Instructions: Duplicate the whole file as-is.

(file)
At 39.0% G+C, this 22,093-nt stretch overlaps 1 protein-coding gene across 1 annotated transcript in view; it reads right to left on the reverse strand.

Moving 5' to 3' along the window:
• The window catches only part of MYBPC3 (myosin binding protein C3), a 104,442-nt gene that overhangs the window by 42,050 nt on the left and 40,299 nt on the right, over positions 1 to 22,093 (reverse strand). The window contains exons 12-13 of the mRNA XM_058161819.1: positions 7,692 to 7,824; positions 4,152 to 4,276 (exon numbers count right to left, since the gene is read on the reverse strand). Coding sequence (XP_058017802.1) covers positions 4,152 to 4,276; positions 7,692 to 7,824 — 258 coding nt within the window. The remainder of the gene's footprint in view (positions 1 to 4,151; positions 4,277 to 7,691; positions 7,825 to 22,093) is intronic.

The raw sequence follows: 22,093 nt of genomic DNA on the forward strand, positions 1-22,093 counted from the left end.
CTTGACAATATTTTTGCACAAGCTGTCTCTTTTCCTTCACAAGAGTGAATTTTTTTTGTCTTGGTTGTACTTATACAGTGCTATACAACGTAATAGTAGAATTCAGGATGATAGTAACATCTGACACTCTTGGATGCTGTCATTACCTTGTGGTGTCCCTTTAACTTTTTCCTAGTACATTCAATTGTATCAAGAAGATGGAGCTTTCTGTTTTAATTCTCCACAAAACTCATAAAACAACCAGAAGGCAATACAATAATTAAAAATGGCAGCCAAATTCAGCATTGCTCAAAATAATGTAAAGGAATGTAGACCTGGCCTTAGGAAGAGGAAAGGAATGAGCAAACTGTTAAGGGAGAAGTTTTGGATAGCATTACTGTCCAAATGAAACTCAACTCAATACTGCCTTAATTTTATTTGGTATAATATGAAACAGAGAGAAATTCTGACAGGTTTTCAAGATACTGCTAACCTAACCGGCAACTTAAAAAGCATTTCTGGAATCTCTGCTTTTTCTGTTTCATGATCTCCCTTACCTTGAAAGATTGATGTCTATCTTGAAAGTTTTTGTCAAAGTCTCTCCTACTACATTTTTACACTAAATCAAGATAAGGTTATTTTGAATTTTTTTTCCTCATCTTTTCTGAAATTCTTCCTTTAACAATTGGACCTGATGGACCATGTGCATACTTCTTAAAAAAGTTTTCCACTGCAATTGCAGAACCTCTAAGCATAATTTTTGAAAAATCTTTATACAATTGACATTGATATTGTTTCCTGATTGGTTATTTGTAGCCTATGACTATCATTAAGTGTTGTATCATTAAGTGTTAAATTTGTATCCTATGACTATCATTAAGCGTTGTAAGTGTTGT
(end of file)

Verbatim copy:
At 39.0% G+C, this 22,093-nt stretch overlaps 1 protein-coding gene across 1 annotated transcript in view; it reads right to left on the reverse strand.

Moving 5' to 3' along the window:
• The window catches only part of MYBPC3 (myosin binding protein C3), a 104,442-nt gene that overhangs the window by 42,050 nt on the left and 40,299 nt on the right, over positions 1 to 22,093 (reverse strand). The window contains exons 12-13 of the mRNA XM_058161819.1: positions 7,692 to 7,824; positions 4,152 to 4,276 (exon numbers count right to left, since the gene is read on the reverse strand). Coding sequence (XP_058017802.1) covers positions 4,152 to 4,276; positions 7,692 to 7,824 — 258 coding nt within the window. The remainder of the gene's footprint in view (positions 1 to 4,151; positions 4,277 to 7,691; positions 7,825 to 22,093) is intronic.

The raw sequence follows: 22,093 nt of genomic DNA on the forward strand, positions 1-22,093 counted from the left end.
CTTGACAATATTTTTGCACAAGCTGTCTCTTTTCCTTCACAAGAGTGAATTTTTTTTGTCTTGGTTGTACTTATACAGTGCTATACAACGTAATAGTAGAATTCAGGATGATAGTAACATCTGACACTCTTGGATGCTGTCATTACCTTGTGGTGTCCCTTTAACTTTTTCCTAGTACATTCAATTGTATCAAGAAGATGGAGCTTTCTGTTTTAATTCTCCACAAAACTCATAAAACAACCAGAAGGCAATACAATAATTAAAAATGGCAGCCAAATTCAGCATTGCTCAAAATAATGTAAAGGAATGTAGACCTGGCCTTAGGAAGAGGAAAGGAATGAGCAAACTGTTAAGGGAGAAGTTTTGGATAGCATTACTGTCCAAATGAAACTCAACTCAATACTGCCTTAATTTTATTTGGTATAATATGAAACAGAGAGAAATTCTGACAGGTTTTCAAGATACTGCTAACCTAACCGGCAACTTAAAAAGCATTTCTGGAATCTCTGCTTTTTCTGTTTCATGATCTCCCTTACCTTGAAAGATTGATGTCTATCTTGAAAGTTTTTGTCAAAGTCTCTCCTACTACATTTTTACACTAAATCAAGATAAGGTTATTTTGAATTTTTTTTCCTCATCTTTTCTGAAATTCTTCCTTTAACAATTGGACCTGATGGACCATGTGCATACTTCTTAAAAAAGTTTTCCACTGCAATTGCAGAACCTCTAAGCATAATTTTTGAAAAATCTTTATACAATTGACATTGATATTGTTTCCTGATTGGTTATTTGTAGCCTATGACTATCATTAAGTGTTGTATCATTAAGTGTTAAATTTGTATCCTATGACTATCATTAAGCGTTGTAAGTGTTGT